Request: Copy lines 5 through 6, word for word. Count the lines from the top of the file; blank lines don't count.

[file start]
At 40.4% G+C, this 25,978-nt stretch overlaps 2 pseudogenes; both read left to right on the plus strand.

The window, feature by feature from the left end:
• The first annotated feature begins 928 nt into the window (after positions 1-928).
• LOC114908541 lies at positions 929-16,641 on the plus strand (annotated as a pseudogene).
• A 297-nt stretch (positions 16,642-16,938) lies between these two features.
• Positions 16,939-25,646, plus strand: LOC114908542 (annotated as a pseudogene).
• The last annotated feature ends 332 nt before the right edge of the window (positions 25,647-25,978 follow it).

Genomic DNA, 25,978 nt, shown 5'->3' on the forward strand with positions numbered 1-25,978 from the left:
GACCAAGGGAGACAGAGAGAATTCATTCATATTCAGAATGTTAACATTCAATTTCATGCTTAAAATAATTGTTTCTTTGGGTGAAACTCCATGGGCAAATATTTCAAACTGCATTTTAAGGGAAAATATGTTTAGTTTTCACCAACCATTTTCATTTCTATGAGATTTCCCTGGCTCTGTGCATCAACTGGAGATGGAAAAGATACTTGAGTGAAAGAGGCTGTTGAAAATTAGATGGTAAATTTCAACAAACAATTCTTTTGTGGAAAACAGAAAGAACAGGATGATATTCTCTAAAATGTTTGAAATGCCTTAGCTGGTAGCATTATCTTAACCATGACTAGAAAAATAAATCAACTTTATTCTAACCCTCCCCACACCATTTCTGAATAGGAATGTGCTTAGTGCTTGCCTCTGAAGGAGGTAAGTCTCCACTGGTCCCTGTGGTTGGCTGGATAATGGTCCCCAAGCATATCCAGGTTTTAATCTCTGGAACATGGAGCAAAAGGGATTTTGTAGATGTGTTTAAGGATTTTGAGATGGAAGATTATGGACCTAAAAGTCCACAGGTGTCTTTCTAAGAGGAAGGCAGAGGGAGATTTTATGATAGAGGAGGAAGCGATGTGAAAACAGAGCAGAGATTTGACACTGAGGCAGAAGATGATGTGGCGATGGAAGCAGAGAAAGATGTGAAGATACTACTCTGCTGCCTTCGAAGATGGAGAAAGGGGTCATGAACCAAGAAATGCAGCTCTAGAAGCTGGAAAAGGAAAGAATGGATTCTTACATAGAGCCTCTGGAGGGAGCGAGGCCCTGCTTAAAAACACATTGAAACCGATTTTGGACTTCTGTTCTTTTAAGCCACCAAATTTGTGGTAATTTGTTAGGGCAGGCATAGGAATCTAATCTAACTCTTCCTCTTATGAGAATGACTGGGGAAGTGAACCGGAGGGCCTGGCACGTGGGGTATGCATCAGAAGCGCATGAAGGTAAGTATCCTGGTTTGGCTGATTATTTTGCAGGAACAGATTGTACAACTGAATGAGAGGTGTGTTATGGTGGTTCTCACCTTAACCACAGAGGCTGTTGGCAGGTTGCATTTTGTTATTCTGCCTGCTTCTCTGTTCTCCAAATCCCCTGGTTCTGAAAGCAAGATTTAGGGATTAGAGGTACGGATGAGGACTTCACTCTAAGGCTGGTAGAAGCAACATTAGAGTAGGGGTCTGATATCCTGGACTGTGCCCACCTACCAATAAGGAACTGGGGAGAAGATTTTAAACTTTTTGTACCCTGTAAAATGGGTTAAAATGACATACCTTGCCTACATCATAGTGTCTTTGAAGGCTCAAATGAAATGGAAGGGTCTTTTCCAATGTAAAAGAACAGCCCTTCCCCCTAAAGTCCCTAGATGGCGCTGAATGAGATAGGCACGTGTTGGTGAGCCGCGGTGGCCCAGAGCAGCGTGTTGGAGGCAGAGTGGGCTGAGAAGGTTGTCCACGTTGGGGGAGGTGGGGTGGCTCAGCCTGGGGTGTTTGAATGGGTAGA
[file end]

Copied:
• A 297-nt stretch (positions 16,642-16,938) lies between these two features.
• Positions 16,939-25,646, plus strand: LOC114908542 (annotated as a pseudogene).